[31 Days of Horror] Day Sixteen: 'The Simpsons' Ep. 666 - "Treehouse of Horror XXX"


Image Credit: 20th Century Fox

They don’t make ‘em like they used to, as they say. While I am a firm believer in “believe it when you see it,” I am also one of the many fans that believes that the first five or so seasons of The Simpsons are far and away the best ones. That said, I’m less ready to downplay the quality of the newer seasons of the show, even if the only people that are watching it are likely to be the diehard Springfieldians.


Still, though, one of the most reliable episodes in the series’ repertoire is the annual Treehouse of Horror, the Halloween send-up of all things spooky. Not that anyone asked, but my personal favorite segment from this anthology has to be “The Shinning,” and no I do not mean “shining,” as I don’t want to get sued. So to throw my hat into the 31 Days of Horror ring, I’ve elected to check out last year’s "Treehouse of Horror," the thirtieth installment of the institution and, coincidentally, the series’ 666th episode.


Deep down, I feel like that was planned all along, but even if it was, who cares, it works.


The intro segment plays off of The Omen, in what ends up as a Cliff Notes version of the Cliff Notes version. In it, Maggie takes the role of Damien, as she begins her unholy rampage by killing Dr. Hibbert via incubator. We get an odd nod to The Exorcist as well, assisted by a Speak and Spell. An ironic bit comes in the “mark of the beast” reveal, especially considering the streaming home for The Simpsons is now Disney+. After caving in the roof of the church, three spiky stones impale Ned, Marge, and Homer to give us a title card, closing out the intro segment. There is a lot to take in in just two minutes, and while part of me thinks it’s the fact that I’m looking at this critically is making it feel crammed, this is The Simpsons in modern times.

Segment one is “Danger Times,” and things get very Eighties. Points for best reference go to the first frames, in which Bart and his friends are playing the E.T. video game. Milhouse meets a terrible fate, sending him to the Over Under. It’s up to Lisa to save him, except things are very different in this new dimension. Predictably, the Demogorgon menace was let loose by the nuclear power plant, though Homer plays the hero with his trusty flamethrower. And while I didn’t need or want demogorgon Ned Flanders, I now need a Zed Ned in Okilly Dokilly. Make it so.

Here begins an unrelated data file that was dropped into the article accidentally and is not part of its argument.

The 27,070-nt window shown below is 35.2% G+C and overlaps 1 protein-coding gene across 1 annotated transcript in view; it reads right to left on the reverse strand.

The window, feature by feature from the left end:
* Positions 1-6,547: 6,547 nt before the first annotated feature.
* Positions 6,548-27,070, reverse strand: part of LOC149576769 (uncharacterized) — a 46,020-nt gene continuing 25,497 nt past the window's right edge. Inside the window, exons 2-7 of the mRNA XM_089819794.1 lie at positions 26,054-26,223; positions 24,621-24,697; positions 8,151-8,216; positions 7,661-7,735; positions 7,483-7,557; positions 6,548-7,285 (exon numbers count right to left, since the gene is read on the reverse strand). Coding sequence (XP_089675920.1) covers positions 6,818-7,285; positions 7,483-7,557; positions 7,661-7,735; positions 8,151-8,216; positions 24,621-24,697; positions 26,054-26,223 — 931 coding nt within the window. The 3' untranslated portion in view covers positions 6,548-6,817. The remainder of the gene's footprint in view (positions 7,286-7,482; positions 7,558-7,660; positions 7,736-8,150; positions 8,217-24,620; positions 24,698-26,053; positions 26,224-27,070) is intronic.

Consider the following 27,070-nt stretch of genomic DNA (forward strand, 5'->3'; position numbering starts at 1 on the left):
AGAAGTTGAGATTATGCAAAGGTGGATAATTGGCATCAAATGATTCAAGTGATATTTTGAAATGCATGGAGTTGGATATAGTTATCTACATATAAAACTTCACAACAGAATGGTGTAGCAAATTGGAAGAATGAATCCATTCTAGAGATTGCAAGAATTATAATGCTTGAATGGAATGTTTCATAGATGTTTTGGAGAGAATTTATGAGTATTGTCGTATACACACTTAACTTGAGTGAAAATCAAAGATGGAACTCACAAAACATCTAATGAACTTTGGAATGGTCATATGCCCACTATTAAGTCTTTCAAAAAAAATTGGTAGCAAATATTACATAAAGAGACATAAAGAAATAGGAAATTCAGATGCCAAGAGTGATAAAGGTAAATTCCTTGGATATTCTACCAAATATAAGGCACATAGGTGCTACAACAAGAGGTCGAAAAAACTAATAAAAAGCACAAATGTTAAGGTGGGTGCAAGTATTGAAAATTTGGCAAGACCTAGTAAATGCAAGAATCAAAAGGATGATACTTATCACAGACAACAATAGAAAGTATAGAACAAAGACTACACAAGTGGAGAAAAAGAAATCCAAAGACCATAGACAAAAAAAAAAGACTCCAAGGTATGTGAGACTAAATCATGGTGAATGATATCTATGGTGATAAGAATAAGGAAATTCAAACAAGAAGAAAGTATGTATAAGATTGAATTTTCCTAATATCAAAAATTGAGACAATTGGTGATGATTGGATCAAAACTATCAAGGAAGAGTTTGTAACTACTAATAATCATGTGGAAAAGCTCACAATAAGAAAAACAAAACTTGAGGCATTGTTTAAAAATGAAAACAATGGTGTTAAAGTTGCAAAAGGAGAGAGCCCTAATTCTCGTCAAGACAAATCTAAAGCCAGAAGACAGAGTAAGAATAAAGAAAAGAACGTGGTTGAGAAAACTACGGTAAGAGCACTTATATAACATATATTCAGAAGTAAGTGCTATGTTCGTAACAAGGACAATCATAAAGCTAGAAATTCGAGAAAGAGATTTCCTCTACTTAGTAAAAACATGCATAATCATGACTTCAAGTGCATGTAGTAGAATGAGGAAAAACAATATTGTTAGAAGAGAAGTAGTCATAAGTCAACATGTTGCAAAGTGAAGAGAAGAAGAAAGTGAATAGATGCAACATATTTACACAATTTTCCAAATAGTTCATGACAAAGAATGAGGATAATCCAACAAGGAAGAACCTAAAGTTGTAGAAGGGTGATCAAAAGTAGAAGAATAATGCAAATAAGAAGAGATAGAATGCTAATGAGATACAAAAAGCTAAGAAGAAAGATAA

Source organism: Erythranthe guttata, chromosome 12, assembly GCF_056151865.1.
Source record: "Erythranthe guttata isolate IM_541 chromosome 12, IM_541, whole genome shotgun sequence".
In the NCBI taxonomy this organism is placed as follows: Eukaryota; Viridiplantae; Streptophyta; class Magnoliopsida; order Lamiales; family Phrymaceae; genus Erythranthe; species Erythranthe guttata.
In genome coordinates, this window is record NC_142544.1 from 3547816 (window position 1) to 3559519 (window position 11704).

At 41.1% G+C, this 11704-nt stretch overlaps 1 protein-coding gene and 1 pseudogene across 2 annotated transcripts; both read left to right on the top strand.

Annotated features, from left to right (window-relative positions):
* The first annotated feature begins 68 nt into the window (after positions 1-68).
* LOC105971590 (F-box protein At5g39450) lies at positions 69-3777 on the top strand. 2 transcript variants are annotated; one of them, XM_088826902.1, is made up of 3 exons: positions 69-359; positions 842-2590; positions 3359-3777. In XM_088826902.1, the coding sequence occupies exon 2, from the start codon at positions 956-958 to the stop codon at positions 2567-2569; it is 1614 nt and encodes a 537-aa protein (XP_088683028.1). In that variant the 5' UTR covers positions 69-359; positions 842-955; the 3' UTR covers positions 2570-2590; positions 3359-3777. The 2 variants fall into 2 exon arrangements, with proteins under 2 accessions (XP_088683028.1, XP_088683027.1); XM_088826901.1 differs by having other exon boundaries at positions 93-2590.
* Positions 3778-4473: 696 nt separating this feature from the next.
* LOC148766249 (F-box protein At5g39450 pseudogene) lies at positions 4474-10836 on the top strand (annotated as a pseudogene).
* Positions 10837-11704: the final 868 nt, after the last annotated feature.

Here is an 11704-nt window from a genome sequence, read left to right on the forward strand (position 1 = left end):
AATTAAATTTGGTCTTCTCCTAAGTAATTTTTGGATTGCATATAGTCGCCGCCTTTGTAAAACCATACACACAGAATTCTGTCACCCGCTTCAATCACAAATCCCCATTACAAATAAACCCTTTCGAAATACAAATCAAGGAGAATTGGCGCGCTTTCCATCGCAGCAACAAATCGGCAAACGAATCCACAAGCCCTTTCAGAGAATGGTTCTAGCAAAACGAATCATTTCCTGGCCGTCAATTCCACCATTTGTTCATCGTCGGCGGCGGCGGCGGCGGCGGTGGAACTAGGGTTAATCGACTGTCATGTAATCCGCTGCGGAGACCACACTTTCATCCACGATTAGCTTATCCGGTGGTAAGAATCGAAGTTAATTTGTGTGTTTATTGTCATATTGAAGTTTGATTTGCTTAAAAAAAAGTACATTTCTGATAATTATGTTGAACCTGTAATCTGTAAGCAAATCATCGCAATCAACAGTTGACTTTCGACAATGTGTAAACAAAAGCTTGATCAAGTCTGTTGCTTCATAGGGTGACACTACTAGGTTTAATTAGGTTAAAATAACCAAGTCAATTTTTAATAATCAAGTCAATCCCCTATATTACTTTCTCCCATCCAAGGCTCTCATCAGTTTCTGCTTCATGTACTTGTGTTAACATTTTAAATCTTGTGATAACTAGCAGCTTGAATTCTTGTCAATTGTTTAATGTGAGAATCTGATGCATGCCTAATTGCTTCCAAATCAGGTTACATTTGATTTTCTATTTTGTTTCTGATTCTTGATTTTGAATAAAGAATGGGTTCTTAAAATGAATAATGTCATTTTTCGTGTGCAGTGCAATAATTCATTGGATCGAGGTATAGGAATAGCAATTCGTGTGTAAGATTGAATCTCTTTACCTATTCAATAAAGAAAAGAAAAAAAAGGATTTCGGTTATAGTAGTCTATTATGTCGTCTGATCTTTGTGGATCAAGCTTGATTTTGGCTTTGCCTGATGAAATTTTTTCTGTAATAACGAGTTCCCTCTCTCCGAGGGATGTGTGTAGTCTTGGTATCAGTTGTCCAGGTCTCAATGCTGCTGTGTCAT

The second installment is “Heaven Swipes Right,” in which Homer experiences the magic and mania of reincarnation. Apparently, it wasn’t his time to go, and so he gets to come back to Earth in whatever body he chooses. He swaps with Case Diggs, a football player who figuratively chokes at the game which Homer literally chokes at. This segment is a bit all over the place, and with the ending gag with Moe, it ends on a sour note, and the shock of Homer dying in the first 30 seconds or so left this part with such promise, too.


Closing out this episode is “When Hairy Met Slimy,” a send-up of The Shape of Water, because if we’re gonna riff on anything, let’s keep it in the FOX family, right? Since we’ve got Patty as canonically gay, we have to pimp Selma out for a non-canon episode.


Suddenly I get why people are over this series.

Selma discovers and falls in love with Kang, and don’t blame me, I voted for Kodos. The love story is as long as it needs to be, which is any length at all. The continuity police need to be called on Mr. Burns, as he is decapitated in one scene, and not a minute later shows up at the flying saucer to taunt Kang and the gang before getting beaned with a tin can. And yes, that is the problem I had with this animated segment about a woman falling in love with an alien that is played as parody.


Honestly, we had a hot start, between the intro segment and the "Stranger Things" parody. Things lost steam in the middle and fell completely apart by the end. Granted, even a bad episode of The Simpsons is still solid by other standards, but I suddenly understand what all of the old-schoolers are getting at. They’re trying, and the jokes land well when they do land, but when you’re kneecapping yourself to six-ish minutes to tell a story, it gets difficult to make it all come together.


“Treehouse of Horror XXX” and all other episodes of The Simpsons are currently streaming on Disney+.


#THESIMPSONS #TREEHOUSEOFHORRORXXX #31DAYSOFHORRORREVIEWS

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